Fox’s O’Reilly, Rivera hit Bachmann for BP ‘extortion’ claim


Fox News hasn’t been quite as welcoming a place for Michele Bachmann these days. On Friday, Bill O’Reilly praised President Obama for getting BP to fund an escrow account for victims of the gulf oil spill, adding that he’s “not agreeing with” Bachmann’s use of terms like “extortion.” Far from it, O’Reilly says he’d “go in there with a machine gun if I were president” to secure payments from the oil giant. Then on Saturday night, Geraldo Rivera said the Sixth District Republican’s use of the term “extortion” “overstepped the bounds of even rhetoric.” Said Rivera, “You have characterized the White House as an extortionist and withheld, it seems to me, the strongest criticism for the oil company.” 

O’Reilly began his interview with Bachmann with apparent chagrin.

“Whoa. Extortion? Shakedown? Look, if the executive branch, the presidency, isn’t going to force BP to pony up the money, who would?


As a new poll shows that 82 percent of Americans approve of an escrow fund to aid victims of the BP/Deepwater Horizon oil spill, congressional candidate Tarryl Clark is launching a new TV commercial calling out Rep. Michele Bachmann’s apparent support for BP. The ad highlights Bachmann’s recent comments about the $20 billion fund in which she warned BP not to be “chumps.”

The commercial isn’t on YouTube yet, but the Star Tribune’s Eric Roper offers the script:

“America’s worst-ever environmental disaster,” an announcer says. “Killing thousands of jobs. Costing billions. It’s BP’s fault.  And they should pay. But Michelle Bachmann calls making BP pay for the clean up ‘extortion.’ And said “If I was the head of BP, I would let the signal get out there – ‘We’re not going to be chumps.’ If Bachmann lets BP off the hook, guess who’s paying? Us. Michele Bachmann: standing up for BP. Not us.”

The commercial comes out a day after CNN released its telephone poll (pdf), conducted by Opinion Research Corporation on Wednesday. It’s the first poll about the oil spill conducted entirely after Obama’s Tuesday night speech. The news isn’t great for Obama: 59 percent of respondents say they don’t approve of his handling of the spill — nine percent more than felt that way a month ago.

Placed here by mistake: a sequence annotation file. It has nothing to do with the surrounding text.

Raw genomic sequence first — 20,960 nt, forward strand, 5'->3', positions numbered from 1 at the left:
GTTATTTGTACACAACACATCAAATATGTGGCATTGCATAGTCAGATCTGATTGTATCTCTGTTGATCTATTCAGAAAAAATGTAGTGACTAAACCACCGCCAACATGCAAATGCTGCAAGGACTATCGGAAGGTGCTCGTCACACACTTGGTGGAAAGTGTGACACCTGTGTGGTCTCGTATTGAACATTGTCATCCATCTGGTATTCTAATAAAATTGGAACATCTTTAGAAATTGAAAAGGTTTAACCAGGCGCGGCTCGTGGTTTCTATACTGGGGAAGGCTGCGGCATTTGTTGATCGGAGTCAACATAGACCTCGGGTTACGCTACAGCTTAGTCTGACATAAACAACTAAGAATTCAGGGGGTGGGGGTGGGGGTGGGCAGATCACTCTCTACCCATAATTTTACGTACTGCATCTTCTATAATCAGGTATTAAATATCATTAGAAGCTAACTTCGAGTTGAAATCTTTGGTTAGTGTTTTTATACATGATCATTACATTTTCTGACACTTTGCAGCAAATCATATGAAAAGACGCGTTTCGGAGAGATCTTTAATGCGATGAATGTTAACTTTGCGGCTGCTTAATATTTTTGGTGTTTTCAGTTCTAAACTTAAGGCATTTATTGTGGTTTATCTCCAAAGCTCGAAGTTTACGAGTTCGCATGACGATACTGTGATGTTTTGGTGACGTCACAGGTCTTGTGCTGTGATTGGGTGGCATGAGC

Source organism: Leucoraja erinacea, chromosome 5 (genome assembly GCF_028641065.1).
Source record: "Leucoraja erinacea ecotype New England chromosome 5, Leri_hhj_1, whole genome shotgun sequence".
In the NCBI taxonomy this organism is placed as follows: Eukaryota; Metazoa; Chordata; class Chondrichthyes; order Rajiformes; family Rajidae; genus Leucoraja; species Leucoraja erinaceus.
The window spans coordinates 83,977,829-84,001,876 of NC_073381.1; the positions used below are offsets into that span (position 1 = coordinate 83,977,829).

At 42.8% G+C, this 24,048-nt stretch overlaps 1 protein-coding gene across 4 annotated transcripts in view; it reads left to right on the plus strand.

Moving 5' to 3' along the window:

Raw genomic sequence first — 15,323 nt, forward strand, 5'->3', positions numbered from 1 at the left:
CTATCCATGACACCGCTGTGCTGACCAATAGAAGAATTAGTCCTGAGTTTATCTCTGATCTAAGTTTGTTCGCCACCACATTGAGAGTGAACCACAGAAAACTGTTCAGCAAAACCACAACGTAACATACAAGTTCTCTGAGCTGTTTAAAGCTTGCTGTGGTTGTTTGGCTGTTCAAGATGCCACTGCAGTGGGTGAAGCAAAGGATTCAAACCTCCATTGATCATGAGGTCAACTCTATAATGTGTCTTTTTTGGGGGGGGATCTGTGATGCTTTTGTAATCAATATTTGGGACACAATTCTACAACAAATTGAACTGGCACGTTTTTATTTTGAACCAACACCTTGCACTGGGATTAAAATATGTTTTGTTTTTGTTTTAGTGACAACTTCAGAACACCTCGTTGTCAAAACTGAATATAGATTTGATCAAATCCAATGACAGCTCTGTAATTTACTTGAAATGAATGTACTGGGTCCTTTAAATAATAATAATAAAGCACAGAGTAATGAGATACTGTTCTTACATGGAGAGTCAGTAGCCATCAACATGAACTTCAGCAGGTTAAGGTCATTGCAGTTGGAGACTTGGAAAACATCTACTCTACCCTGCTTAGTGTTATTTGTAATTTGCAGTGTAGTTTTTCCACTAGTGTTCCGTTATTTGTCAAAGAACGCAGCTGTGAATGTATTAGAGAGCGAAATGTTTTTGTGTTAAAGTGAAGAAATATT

But for those who’ve been defending BP — Bachmann and the apologetic Texas Rep. Joe Barton, most prominently — the news is worse. Sixty-seven percent say they want Obama to be even tougher on the oil giant, while only 13 percent of respondents say they think BP has done a good job in responding to the disaster. A huge majority — 82 percent — approve of a “creating a fund of billions of dollars to compensate workers and businesses that have been affected by the oil spill that would be paid by BP but administered by a neutral party.”

Clark’s not the only one hoping to leverage Republican comments about BP. The Democratic National Committee is raising money to run ads about Barton’s apology (later retracted) to BP. Unlike the online video the Democrats rushed out yesterday, this spot won’t feature Bachmann.

Update: The commercial is now available on YouTube.

Bachmann instead changed the subject. “The question is who will run the fund… will this fund be politicized?”

“That’s not how it came across,” O’Reilly countered, to a seemingly flustered Bachmann. He later said:

“You and Congressman Barton in Texas, using words like ‘shakedown’ and ‘extortion’ and all of that, I’m not agreeing with that. I think Obama did absolutely the right thing by putting the maximum amount of pressure on these weasels. You saw [BP CEO Tony] Hayward yesterday. Is this the biggest weasel in the world, this guy? Is there a bigger weasel on the planet than him? And you’re trusting him to do anything? … I’d go in there with a machine gun if I were president and say, ‘Hey, you put that money in here or you’re not getting out of the room…’ I think this is the best thing Obama did in the entire mess, getting the $20 billion.”

“You’re dodging my question about extortion and a shakedown,” O’Reilly said in the uncharacteristically heated exchange.

“I think they’re putting pressure on them,” she replied.

Rivera began his panel of three congressional Republicans by addressing Bachmann.

“We are fans of yours on this program,” he said. “You are scrappy, you are independent. But clearly, by comparing the White House negotiation for a $20 billion escrow account to ‘extortion’ you have overstepped the bounds of even rhetoric, don’t you agree?”

She didn’t.

In fact, she didn’t answer the question, prompting Rivera to break in, “Congresswoman, you are changing the subject. Do you withdraw the word ‘extortion’ or do you not withdraw ‘extortion’… You have characterized the White House as an extortionist and withheld, it seems to me, the strongest criticism for the oil company.”